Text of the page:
Where Hands Touch, director Amma Asante’s new film about a love story between a biracial black teen (Amandla Stenberg) and a member of the Hitler youth (George MacKay) in Nazi Germany, promptly received backlash online after it was made available on streaming services this month. And as some are pointing out, it appears the producers behind the film are turning to a commonly used tactic to quiet negative commentary—DMCA takedowns.

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The DMCA—the Digital Millennium Copyright Act—enables rights holders to quickly and pretty easily remove content online, and it’s a tool that has been often abused to censor speech. Filmmaker Charlie Lyne pointed out this practice in a Twitter thread on Saturday, claiming that the film producers issued a DMCA takedown request for a clip shared on Twitter that was accompanied by criticism of the film.

Lyne shared the original, 14-second clip with Gizmodo. In it, MacKay’s character Lutz calls out for Stendberg’s character, Leyna, who is a prisoner in a concentration camp. They lock eyes, music swells, and the clip ends.

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Lyne was sent a DMCA notice on Saturday, informing him that the producers of Where Hands Touch Ltd had issued a takedown request for posting an unauthorized copy of the video clip. A handful of other Twitter accounts say they’ve had their videos taken down as well.

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Charlie Hanson, the producer of the film, told Gizmodo in an email that they “do not have the power to stifle criticism of the film. Everyone has been free to comment positively and negatively whether they have seen the film or not.” He argued that the film is only released in the U.S. at the moment, and that Where Hands Touch Ltd. “has only issued DMCA notices regarding breaches of copyright in cases where unauthorised clips of the film have been copied and posted online.” However, issuing DMCA takedown notices for short clips and blocking critics hardly signals a team that is open to negative feedback.

The Electronic Frontier Foundation legal director, Corynne McSherry, told Gizmodo that sharing the 14-second clip online in the context of commentary of the film “sounds like a classic fair use,” a type of use that shouldn’t require permission from a rights holder under U.S. copyright law.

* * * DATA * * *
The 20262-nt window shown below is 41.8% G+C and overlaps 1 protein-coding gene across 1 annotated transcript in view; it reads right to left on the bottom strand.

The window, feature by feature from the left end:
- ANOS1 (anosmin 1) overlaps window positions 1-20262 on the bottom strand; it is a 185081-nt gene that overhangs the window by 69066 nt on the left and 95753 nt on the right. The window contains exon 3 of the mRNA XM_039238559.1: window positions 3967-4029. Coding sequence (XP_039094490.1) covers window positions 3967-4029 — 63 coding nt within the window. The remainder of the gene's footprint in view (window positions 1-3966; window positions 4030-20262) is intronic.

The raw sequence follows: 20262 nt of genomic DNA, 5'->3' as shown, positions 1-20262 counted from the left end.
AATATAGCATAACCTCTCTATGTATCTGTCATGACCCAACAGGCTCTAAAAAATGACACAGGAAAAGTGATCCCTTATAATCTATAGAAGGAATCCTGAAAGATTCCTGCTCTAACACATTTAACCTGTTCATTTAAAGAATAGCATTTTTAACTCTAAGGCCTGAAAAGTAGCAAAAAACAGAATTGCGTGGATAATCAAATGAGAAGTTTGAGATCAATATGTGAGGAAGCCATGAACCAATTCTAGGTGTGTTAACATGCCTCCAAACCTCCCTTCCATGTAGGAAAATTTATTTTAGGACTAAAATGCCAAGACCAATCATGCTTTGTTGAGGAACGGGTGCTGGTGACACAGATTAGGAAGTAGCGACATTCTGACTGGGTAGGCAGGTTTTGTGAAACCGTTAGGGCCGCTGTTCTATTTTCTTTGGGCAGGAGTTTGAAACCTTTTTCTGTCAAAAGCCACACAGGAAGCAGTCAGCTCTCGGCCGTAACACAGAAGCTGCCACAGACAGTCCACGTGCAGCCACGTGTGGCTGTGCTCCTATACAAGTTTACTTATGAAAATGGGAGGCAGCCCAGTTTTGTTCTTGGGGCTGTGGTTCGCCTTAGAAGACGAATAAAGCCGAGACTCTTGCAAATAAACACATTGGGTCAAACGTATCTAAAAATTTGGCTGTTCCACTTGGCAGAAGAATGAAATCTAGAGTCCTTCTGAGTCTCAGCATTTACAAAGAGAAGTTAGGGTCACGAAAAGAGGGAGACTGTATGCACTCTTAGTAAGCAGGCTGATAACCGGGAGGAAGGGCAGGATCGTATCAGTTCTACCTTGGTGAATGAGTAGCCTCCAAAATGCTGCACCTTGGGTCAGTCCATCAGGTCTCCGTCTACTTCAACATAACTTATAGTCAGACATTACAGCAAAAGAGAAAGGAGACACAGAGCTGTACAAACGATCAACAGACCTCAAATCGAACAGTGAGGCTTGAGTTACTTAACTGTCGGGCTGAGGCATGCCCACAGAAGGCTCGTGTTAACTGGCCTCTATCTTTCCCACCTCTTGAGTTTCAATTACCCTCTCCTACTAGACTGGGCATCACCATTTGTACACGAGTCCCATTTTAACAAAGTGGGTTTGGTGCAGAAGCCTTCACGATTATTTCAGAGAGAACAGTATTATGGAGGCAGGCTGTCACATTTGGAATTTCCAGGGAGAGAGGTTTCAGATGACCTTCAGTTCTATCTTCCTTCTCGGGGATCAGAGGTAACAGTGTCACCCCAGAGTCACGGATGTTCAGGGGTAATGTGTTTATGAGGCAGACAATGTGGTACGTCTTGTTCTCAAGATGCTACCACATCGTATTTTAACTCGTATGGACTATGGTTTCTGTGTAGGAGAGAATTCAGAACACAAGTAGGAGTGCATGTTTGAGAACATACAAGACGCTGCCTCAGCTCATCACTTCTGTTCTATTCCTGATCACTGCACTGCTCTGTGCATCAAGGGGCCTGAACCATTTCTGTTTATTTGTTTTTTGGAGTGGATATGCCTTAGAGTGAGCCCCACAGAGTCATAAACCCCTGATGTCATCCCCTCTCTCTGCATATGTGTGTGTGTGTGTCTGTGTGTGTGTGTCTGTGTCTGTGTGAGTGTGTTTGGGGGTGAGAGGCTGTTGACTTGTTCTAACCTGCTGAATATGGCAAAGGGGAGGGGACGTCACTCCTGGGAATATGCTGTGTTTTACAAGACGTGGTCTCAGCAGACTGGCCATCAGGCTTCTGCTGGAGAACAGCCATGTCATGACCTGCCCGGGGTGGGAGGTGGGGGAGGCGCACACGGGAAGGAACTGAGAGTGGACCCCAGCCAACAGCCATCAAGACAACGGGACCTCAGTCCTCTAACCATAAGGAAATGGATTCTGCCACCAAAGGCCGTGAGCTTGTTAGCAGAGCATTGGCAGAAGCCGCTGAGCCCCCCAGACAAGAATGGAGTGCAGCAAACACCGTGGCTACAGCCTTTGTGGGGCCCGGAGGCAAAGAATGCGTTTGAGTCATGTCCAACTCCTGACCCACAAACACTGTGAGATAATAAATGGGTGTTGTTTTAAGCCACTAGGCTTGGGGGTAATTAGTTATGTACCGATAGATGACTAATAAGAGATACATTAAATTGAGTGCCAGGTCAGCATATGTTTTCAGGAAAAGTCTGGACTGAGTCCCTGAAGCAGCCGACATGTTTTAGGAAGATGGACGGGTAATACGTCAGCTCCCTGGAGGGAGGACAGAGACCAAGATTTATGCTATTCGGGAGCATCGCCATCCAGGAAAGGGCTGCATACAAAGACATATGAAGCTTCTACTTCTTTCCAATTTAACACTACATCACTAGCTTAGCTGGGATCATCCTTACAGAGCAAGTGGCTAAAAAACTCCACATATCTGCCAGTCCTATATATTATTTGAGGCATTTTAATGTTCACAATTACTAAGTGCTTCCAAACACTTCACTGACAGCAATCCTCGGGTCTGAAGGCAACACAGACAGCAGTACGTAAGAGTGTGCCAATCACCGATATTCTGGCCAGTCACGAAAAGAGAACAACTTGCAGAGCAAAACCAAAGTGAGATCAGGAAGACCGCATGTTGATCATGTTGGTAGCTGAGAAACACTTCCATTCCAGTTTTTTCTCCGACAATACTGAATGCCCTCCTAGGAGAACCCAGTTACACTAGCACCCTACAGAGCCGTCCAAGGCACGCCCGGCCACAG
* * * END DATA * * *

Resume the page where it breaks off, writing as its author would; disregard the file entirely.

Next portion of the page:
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“Is it really 14 secs? that’s ridiculous,” McSherry said in an email. She said that it appears both Lyne and the original poster were using only a small amount of the copyrighted work as part of commentary and that in this case, the film producers shouldn’t have used the DMCA to have the content taken down. They first have to consider fair use.

McSherry said that copyright holders don’t have an unmitigated right to remove any of their content that appears online. “This is exactly what I worry about with the DMCA,” she said. “You have a copyright holder who seems to be willfully misunderstanding the law in order to take down commentary and criticism and that is what everybody fears with the DMCA and that’s what appears to be happening here.”

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“Unfortunately it is still far too common for copyright holders to ignore that rule, to ignore that prohibition, because the DMCA provides them with this very convenient, very easy way of taking down commentary that they don’t like,” she said, adding that it’s a relatively painless process. They simply have to send an email and fill out a web form, and service providers have “strong incentives” to comply with those requests, even though they might be unwarranted.

As for those hit with a DMCA notice, if they want to appeal the takedown, they have to give the service provider—in this case, Twitter—their legal name, mailing address, phone number, email, Twitter username, specific URLs to where the content was originally found, a signature, a jurisdictional consent statement, and the following statement: “I swear under penalty of perjury that I have a good faith belief that the material was removed or disabled as a result of mistake or misidentification of the material to be removed or disabled,” according to a copy of the DMCA request Lyne provided Gizmodo.

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And even if their appeal is approved, McSherry said it can take two weeks until that content restores, and “if you are commenting on something that is happening in real time,” that amount of time “is really cold comfort.”